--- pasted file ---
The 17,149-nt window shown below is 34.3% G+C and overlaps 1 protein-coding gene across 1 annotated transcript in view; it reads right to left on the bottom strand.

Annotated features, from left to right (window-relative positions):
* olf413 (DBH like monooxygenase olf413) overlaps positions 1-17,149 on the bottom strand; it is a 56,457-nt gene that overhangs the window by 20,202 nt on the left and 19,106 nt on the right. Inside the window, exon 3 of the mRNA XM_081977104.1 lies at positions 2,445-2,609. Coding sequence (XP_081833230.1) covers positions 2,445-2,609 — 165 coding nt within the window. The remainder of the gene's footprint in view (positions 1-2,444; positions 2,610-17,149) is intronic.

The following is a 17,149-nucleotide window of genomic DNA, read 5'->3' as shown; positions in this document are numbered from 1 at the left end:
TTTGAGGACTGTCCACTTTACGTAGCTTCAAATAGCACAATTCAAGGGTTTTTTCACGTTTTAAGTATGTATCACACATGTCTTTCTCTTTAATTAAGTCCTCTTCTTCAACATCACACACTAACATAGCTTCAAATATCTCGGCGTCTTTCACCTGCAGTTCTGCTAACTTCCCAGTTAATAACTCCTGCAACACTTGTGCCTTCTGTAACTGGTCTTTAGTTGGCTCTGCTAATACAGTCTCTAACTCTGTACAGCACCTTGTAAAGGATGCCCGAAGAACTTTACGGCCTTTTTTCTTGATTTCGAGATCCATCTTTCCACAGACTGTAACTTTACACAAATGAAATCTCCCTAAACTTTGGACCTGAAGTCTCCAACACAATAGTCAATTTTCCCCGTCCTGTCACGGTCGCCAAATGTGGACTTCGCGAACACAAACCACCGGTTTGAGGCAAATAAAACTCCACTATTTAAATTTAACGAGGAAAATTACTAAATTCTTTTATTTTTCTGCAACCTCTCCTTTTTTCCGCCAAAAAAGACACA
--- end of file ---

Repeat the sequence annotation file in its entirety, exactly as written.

The 17,149-nt window shown below is 34.3% G+C and overlaps 1 protein-coding gene across 1 annotated transcript in view; it reads right to left on the bottom strand.

Annotated features, from left to right (window-relative positions):
* olf413 (DBH like monooxygenase olf413) overlaps positions 1-17,149 on the bottom strand; it is a 56,457-nt gene that overhangs the window by 20,202 nt on the left and 19,106 nt on the right. Inside the window, exon 3 of the mRNA XM_081977104.1 lies at positions 2,445-2,609. Coding sequence (XP_081833230.1) covers positions 2,445-2,609 — 165 coding nt within the window. The remainder of the gene's footprint in view (positions 1-2,444; positions 2,610-17,149) is intronic.

The following is a 17,149-nucleotide window of genomic DNA, read 5'->3' as shown; positions in this document are numbered from 1 at the left end:
TTTGAGGACTGTCCACTTTACGTAGCTTCAAATAGCACAATTCAAGGGTTTTTTCACGTTTTAAGTATGTATCACACATGTCTTTCTCTTTAATTAAGTCCTCTTCTTCAACATCACACACTAACATAGCTTCAAATATCTCGGCGTCTTTCACCTGCAGTTCTGCTAACTTCCCAGTTAATAACTCCTGCAACACTTGTGCCTTCTGTAACTGGTCTTTAGTTGGCTCTGCTAATACAGTCTCTAACTCTGTACAGCACCTTGTAAAGGATGCCCGAAGAACTTTACGGCCTTTTTTCTTGATTTCGAGATCCATCTTTCCACAGACTGTAACTTTACACAAATGAAATCTCCCTAAACTTTGGACCTGAAGTCTCCAACACAATAGTCAATTTTCCCCGTCCTGTCACGGTCGCCAAATGTGGACTTCGCGAACACAAACCACCGGTTTGAGGCAAATAAAACTCCACTATTTAAATTTAACGAGGAAAATTACTAAATTCTTTTATTTTTCTGCAACCTCTCCTTTTTTCCGCCAAAAAAGACACA